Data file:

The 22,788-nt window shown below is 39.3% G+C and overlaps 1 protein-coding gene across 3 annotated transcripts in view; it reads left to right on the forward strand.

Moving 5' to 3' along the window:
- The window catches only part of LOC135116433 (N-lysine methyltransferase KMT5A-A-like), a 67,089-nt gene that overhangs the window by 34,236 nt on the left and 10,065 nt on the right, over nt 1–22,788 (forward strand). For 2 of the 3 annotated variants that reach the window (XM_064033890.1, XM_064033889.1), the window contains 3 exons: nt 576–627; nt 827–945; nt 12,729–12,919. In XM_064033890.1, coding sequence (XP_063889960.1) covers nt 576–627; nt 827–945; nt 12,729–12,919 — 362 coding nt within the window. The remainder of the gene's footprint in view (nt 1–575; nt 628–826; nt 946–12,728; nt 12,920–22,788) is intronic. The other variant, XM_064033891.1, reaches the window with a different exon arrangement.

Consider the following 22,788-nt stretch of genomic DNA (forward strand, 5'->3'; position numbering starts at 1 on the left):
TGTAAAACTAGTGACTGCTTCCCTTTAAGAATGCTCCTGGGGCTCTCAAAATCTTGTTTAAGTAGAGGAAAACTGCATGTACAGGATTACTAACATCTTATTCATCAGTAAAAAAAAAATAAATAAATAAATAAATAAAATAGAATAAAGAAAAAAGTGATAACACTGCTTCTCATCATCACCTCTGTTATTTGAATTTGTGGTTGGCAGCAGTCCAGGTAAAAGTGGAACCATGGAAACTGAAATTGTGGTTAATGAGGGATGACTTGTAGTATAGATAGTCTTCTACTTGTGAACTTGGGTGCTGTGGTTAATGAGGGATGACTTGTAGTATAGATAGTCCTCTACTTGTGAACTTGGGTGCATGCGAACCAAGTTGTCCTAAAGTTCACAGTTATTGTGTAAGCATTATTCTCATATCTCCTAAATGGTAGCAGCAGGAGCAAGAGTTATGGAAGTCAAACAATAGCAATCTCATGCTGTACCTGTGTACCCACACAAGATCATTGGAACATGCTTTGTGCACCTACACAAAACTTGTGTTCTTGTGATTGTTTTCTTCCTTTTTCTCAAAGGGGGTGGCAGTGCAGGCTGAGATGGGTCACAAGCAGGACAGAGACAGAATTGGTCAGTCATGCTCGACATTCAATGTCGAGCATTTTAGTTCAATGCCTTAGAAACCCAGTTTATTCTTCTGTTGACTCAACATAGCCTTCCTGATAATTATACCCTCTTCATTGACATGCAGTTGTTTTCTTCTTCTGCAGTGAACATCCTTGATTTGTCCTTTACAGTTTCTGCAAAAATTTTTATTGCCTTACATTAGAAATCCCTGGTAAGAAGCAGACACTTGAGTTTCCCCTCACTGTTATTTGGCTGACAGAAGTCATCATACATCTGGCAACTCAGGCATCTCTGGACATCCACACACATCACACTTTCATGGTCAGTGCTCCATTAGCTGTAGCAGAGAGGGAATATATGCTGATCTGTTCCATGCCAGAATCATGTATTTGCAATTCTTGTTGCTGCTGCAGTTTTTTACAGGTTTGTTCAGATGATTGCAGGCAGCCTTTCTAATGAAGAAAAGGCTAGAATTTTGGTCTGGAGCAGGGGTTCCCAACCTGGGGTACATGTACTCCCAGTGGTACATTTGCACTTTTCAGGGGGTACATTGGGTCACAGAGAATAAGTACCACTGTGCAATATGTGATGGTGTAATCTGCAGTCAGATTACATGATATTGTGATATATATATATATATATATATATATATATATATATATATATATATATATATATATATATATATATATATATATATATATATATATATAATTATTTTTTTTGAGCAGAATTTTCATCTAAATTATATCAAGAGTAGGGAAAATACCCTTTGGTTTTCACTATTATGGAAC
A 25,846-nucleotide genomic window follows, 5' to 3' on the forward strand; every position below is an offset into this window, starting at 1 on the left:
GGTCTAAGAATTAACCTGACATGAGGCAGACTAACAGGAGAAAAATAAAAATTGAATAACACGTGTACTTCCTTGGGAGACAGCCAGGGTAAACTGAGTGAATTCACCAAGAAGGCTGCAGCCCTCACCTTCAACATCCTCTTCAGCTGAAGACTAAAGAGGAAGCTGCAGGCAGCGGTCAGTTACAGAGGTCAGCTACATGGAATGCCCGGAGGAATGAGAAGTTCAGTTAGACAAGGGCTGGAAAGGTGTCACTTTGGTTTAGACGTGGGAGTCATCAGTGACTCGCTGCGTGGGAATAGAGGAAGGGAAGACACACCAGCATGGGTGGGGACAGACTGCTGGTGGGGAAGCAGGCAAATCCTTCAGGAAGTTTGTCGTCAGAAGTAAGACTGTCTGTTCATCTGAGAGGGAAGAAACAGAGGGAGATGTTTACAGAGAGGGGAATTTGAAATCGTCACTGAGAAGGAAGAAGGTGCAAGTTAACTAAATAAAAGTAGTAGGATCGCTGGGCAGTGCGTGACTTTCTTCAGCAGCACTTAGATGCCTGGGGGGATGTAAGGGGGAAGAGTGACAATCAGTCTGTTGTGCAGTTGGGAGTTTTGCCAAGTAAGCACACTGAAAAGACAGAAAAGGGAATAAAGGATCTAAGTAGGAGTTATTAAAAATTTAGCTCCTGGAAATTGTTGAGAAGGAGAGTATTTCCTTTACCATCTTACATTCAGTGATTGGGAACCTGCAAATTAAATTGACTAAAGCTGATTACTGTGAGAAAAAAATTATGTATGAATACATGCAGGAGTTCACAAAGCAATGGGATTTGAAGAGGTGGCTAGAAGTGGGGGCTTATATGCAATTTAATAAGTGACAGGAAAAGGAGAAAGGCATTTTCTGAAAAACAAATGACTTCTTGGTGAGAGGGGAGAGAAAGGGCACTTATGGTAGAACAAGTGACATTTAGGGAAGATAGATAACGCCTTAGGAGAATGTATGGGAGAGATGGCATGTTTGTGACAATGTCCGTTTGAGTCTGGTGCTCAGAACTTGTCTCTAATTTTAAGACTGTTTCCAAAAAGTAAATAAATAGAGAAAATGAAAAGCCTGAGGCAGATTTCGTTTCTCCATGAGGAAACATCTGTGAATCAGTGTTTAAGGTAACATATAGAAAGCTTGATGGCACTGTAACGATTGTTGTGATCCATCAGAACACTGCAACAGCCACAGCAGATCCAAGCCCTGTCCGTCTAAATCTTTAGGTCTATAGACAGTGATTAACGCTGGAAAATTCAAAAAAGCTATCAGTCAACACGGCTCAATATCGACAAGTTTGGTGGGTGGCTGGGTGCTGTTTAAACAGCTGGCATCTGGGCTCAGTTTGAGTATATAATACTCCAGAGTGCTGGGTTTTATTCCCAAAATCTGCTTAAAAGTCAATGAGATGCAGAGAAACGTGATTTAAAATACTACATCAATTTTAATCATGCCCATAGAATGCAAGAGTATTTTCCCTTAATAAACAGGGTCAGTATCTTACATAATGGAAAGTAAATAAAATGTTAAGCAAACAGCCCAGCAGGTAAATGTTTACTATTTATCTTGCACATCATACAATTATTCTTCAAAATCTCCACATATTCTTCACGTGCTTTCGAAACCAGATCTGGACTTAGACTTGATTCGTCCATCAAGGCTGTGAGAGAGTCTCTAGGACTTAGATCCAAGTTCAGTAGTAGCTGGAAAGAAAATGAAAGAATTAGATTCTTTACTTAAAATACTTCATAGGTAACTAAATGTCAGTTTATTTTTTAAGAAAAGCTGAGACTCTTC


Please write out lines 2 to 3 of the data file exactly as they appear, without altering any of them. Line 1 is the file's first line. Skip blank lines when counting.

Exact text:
Moving 5' to 3' along the window:
- The window catches only part of LOC135116433 (N-lysine methyltransferase KMT5A-A-like), a 67,089-nt gene that overhangs the window by 34,236 nt on the left and 10,065 nt on the right, over nt 1–22,788 (forward strand). For 2 of the 3 annotated variants that reach the window (XM_064033890.1, XM_064033889.1), the window contains 3 exons: nt 576–627; nt 827–945; nt 12,729–12,919. In XM_064033890.1, coding sequence (XP_063889960.1) covers nt 576–627; nt 827–945; nt 12,729–12,919 — 362 coding nt within the window. The remainder of the gene's footprint in view (nt 1–575; nt 628–826; nt 946–12,728; nt 12,920–22,788) is intronic. The other variant, XM_064033891.1, reaches the window with a different exon arrangement.